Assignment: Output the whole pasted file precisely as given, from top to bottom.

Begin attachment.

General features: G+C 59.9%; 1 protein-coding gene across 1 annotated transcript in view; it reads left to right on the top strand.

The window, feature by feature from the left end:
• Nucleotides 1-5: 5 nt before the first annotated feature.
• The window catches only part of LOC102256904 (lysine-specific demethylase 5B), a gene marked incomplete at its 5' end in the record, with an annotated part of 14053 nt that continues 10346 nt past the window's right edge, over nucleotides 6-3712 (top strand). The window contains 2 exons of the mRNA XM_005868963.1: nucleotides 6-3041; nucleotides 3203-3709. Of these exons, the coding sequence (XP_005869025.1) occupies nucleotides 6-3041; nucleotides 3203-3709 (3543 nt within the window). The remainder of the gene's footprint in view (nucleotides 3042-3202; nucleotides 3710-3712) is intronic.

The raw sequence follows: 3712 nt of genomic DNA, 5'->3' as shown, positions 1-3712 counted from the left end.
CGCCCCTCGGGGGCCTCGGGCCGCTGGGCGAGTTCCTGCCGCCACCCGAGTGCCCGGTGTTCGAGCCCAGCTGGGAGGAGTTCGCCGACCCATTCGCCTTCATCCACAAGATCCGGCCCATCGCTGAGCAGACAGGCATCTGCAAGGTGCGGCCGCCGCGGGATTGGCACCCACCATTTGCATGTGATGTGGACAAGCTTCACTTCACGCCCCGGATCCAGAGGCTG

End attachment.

General features: G+C 59.9%; 1 protein-coding gene across 1 annotated transcript in view; it reads left to right on the top strand.

The window, feature by feature from the left end:
• Nucleotides 1-5: 5 nt before the first annotated feature.
• The window catches only part of LOC102256904 (lysine-specific demethylase 5B), a gene marked incomplete at its 5' end in the record, with an annotated part of 14053 nt that continues 10346 nt past the window's right edge, over nucleotides 6-3712 (top strand). The window contains 2 exons of the mRNA XM_005868963.1: nucleotides 6-3041; nucleotides 3203-3709. Of these exons, the coding sequence (XP_005869025.1) occupies nucleotides 6-3041; nucleotides 3203-3709 (3543 nt within the window). The remainder of the gene's footprint in view (nucleotides 3042-3202; nucleotides 3710-3712) is intronic.

The raw sequence follows: 3712 nt of genomic DNA, 5'->3' as shown, positions 1-3712 counted from the left end.
CGCCCCTCGGGGGCCTCGGGCCGCTGGGCGAGTTCCTGCCGCCACCCGAGTGCCCGGTGTTCGAGCCCAGCTGGGAGGAGTTCGCCGACCCATTCGCCTTCATCCACAAGATCCGGCCCATCGCTGAGCAGACAGGCATCTGCAAGGTGCGGCCGCCGCGGGATTGGCACCCACCATTTGCATGTGATGTGGACAAGCTTCACTTCACGCCCCGGATCCAGAGGCTG